The University of Hawaii at Manoa is one of the institutions that manually review student vaccination records. Jodi Ito, Chief Information Security Officer of the University of Hawaii System Campus, said that this task is shared by staff from the entire university. Even Ito’s boss, Manoa’s vice president of information technology and chief information officer also participated.

Colleges and universities, as well as their students, faculty and staff, are premised on honesty and mutual respect.

Students upload photos of their vaccine cards to the same online portal they use to complete daily health checks. They also filled out a form to enter the type of vaccine they received, as well as the date and batch number of the injection. The staff compares the two, looking for differences in vaccination dates, batch numbers, etc. “If we look at enough of these cards, we will understand what is a valid card and an invalid card,” Ito said. Nevertheless, she admitted, “If the copy is good, it will be difficult to find.”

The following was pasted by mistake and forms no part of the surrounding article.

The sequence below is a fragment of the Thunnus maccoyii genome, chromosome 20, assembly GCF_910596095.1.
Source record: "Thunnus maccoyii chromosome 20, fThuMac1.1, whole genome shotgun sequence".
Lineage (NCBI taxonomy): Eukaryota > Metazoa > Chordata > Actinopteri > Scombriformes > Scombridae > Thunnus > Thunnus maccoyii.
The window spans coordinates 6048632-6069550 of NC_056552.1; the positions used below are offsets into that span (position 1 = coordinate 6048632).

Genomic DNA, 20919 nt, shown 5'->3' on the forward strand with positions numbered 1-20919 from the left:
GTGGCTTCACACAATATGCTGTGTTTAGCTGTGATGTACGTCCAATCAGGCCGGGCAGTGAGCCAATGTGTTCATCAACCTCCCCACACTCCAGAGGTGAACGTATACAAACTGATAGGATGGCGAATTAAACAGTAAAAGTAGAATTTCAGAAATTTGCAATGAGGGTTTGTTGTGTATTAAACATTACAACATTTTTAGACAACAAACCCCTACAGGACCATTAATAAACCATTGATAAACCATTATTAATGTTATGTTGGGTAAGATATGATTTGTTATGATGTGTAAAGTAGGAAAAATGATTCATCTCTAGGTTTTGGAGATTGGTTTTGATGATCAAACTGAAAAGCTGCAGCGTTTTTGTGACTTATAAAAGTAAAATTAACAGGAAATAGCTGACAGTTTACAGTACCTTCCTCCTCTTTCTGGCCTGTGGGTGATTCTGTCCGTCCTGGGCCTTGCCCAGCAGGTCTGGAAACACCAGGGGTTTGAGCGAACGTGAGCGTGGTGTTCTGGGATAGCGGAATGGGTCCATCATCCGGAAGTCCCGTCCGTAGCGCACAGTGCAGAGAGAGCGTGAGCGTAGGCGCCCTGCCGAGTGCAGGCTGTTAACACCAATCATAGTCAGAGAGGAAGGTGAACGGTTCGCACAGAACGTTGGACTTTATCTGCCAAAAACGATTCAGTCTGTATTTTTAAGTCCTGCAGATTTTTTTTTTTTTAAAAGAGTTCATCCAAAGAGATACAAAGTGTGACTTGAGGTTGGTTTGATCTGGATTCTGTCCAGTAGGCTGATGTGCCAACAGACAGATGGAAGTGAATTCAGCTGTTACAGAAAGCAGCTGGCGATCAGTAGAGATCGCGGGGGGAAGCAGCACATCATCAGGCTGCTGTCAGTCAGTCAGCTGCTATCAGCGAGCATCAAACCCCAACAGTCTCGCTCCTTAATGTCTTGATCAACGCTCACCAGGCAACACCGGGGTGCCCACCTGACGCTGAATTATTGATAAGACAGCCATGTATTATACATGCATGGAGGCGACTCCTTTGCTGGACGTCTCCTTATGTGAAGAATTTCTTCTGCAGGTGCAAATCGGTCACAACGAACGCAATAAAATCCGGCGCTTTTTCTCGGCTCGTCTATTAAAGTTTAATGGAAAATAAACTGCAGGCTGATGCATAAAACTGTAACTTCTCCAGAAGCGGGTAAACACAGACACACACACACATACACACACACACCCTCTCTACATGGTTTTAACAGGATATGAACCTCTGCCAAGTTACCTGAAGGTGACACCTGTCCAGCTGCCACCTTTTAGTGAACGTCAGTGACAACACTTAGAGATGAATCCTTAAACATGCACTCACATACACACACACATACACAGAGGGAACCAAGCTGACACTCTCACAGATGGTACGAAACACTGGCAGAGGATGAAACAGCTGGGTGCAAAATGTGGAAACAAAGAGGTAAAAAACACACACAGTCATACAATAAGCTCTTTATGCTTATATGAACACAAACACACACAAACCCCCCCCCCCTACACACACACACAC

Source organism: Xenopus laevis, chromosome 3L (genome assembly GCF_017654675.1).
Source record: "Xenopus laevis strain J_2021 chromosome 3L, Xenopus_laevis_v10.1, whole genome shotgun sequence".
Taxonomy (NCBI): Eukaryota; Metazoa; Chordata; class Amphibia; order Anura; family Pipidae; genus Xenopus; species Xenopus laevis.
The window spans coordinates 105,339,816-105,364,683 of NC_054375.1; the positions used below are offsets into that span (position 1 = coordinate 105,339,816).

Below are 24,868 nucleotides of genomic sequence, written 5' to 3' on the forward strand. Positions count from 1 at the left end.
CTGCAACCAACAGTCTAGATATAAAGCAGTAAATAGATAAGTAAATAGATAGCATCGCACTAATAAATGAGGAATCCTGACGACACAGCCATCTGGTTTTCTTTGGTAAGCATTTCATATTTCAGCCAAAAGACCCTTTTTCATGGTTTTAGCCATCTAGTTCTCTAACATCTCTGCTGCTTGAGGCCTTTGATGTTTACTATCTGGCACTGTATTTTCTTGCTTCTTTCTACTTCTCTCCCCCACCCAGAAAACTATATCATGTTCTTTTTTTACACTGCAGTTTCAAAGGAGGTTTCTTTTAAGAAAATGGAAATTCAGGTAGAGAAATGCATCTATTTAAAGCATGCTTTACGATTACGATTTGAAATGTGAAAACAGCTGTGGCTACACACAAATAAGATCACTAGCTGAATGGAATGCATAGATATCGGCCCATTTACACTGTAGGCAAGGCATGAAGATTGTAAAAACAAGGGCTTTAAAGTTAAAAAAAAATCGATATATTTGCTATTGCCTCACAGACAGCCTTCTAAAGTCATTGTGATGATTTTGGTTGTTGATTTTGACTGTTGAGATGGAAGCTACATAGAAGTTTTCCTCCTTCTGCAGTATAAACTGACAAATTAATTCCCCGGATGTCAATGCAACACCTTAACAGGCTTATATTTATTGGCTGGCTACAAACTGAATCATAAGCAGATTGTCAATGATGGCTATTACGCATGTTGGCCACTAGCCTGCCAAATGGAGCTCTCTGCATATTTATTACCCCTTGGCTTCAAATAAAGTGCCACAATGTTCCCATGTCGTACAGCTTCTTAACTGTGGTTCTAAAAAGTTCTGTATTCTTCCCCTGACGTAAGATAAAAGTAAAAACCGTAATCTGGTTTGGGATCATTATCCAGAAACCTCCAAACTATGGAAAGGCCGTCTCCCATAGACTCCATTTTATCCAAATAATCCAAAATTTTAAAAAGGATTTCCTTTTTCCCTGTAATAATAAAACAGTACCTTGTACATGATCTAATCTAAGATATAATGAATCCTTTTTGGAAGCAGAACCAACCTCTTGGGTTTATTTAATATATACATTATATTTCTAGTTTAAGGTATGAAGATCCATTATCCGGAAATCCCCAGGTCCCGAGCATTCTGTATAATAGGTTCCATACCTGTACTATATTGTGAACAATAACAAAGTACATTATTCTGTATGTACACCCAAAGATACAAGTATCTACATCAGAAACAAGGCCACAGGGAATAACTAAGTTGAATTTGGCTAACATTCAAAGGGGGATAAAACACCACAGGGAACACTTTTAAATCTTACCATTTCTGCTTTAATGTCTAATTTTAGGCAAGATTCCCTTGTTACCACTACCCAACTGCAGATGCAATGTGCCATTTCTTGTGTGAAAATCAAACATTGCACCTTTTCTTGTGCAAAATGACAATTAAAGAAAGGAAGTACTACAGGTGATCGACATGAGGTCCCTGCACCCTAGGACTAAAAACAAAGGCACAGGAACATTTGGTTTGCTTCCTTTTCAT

Ito said that if the vaccination card image is not blurred and all the information matches, she can verify the records of three to four students every minute. (She recalls how many records she can process in an hour.) But anomalies can slow this down significantly. Sometimes, there is an error attributable to the healthcare provider who vaccinated. “The card itself is not foolproof, because there is human writing on that card,” Ito said. Of course, the vaccination card for international students looks different from that of the Centers for Disease Control and Prevention.

Ito and her employees reserve the right to reject records they think are problematic, even traceable. They may ask the student to bring her card for personal visual inspection, or submit additional verification materials. However, so far, Manoa has not found any fake cards.